Open Access Highly Accessed Research article

ChIP-seq in steatohepatitis and normal liver tissue identifies candidate disease mechanisms related to progression to cancer

Madhusudhan Bysani1, Ola Wallerman15, Susanne Bornelöv2, Kurt Zatloukal3, Jan Komorowski24 and Claes Wadelius1*

Author Affiliations

1 Science for Life Laboratory, Department of Immunology, Genetics and Pathology, BMC, Uppsala University, PO BOX 815, Uppsala, SE 751 08, Sweden

2 Science for Life Laboratory, Department of Cell and Molecular Biology, BMC, Uppsala University, Uppsala, Sweden

3 Institute of Pathology, Medical University of Graz, Graz, Austria

4 Interdisciplinary Centre for Mathematical and Computational Modelling, University of Warsaw, Warsaw, PL-02-106, Poland

5 Science for Life Laboratory, Department of Medical Biochemistry and Microbiology, BMC, Uppsala, Sweden

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BMC Medical Genomics 2013, 6:50  doi:10.1186/1755-8794-6-50

Published: 8 November 2013

Additional files

Additional file 1:

Shows the USF1 peaks and read counts for control and ASH.

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Additional file 2 Figure S1:

Comparison of ChIP-seq signals with ChIP-qPCR represents the good correlation between qPCR and ChIP-seq signal. Figure S2. Comparison of the ChIP-seq signal over the peak regions between disease and control for the histone modifications. Figure S3. The number of genes that contain histone modification peaks both in ASH and in control, only in ASH and only in control. Figure S4. Different biological processes identified using the genes associated with histone modifications in ASH. Figure S5. Different biological processes identified using the genes associated with histone modifications in control. Figure S6. Histone modification pattern for the genes associated with alcoholic liver disease and ASH. Figure S7. Fraction of peaks with USF1 motif ranked on peak height, with comparison to peaks called with MACS for the same dataset. Figure S8. Correlation between ASH and control signals for USF1 for peaks close to TSS. Table S1. Sanger sequencing results of SNPs identified at USF1 peaks and alleles identified for Genomic DNA and ChIP DNA of USF1. Allele frequencies obtained from dbSNP129 and AA, AB and BB indicate the frequencies calculated by using Hardy-Weinberg equation. Table S2. GWAS catalogue dbSNPs identified using ChIP-seq data of histone modifications in control. Table S3. GWAS catalogue dbSNPs identified using ChIP-seq data of histone modifications in ASH. Table S4. Novel SNPs identified using ChIP-seq data of histone modifications in control. Table S5. Novel SNPs identified using ChIP-seq data of histone modifications in ASH. Table S6. Primers used for USF1 qPCR validations, mRNA primers for USF1 and histone modifications.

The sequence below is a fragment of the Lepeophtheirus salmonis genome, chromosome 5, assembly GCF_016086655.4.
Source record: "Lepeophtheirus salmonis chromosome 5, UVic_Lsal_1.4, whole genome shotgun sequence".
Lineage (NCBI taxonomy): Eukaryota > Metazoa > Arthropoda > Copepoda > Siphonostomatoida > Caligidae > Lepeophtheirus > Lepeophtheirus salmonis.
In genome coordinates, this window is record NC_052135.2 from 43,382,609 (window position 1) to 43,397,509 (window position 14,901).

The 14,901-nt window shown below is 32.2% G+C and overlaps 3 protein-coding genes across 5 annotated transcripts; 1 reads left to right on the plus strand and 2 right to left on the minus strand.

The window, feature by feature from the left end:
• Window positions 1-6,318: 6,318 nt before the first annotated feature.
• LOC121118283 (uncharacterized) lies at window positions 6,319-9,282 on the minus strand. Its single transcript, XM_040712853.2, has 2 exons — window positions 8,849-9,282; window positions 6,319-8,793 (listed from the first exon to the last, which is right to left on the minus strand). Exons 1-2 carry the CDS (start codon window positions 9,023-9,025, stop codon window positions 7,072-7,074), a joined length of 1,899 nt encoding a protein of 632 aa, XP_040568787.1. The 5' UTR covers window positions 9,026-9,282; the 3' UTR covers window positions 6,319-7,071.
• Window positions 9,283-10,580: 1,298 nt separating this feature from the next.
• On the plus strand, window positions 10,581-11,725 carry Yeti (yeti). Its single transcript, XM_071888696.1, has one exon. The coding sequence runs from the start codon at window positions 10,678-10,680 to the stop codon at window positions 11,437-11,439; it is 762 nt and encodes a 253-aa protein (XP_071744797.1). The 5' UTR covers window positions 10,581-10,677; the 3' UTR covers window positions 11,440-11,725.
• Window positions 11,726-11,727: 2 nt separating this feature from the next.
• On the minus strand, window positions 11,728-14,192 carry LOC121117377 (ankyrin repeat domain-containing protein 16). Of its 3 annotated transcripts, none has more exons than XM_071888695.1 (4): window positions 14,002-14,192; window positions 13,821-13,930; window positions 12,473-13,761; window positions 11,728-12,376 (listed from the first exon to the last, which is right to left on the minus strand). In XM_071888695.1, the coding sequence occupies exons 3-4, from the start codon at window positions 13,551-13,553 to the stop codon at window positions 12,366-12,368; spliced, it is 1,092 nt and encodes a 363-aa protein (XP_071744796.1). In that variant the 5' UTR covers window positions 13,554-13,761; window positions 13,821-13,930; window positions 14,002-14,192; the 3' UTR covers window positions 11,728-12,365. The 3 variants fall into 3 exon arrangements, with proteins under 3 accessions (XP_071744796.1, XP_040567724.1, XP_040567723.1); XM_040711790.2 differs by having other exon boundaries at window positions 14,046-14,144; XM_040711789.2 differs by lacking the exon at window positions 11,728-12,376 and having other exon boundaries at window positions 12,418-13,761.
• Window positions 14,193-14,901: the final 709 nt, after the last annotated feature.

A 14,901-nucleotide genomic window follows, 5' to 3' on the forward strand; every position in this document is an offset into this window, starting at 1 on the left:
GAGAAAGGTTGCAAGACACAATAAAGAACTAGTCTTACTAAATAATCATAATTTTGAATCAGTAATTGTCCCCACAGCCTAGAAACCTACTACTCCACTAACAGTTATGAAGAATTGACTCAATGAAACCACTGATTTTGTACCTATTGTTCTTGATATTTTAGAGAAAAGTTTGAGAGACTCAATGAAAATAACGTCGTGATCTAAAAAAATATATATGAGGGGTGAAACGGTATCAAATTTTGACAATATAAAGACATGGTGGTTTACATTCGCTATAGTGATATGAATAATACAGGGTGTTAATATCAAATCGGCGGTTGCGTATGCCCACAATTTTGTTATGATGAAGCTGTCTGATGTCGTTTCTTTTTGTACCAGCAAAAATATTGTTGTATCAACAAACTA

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Additional file 3:

Peak regions with the highest differences in histone modification levels between ASH and control.

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Additional file 4:

List of genes within 2 kb from the histone modification peaks with highest difference between ASH and control. Peaks for all three histone modifications are combined. This is the list we have used for Gene Ontology.

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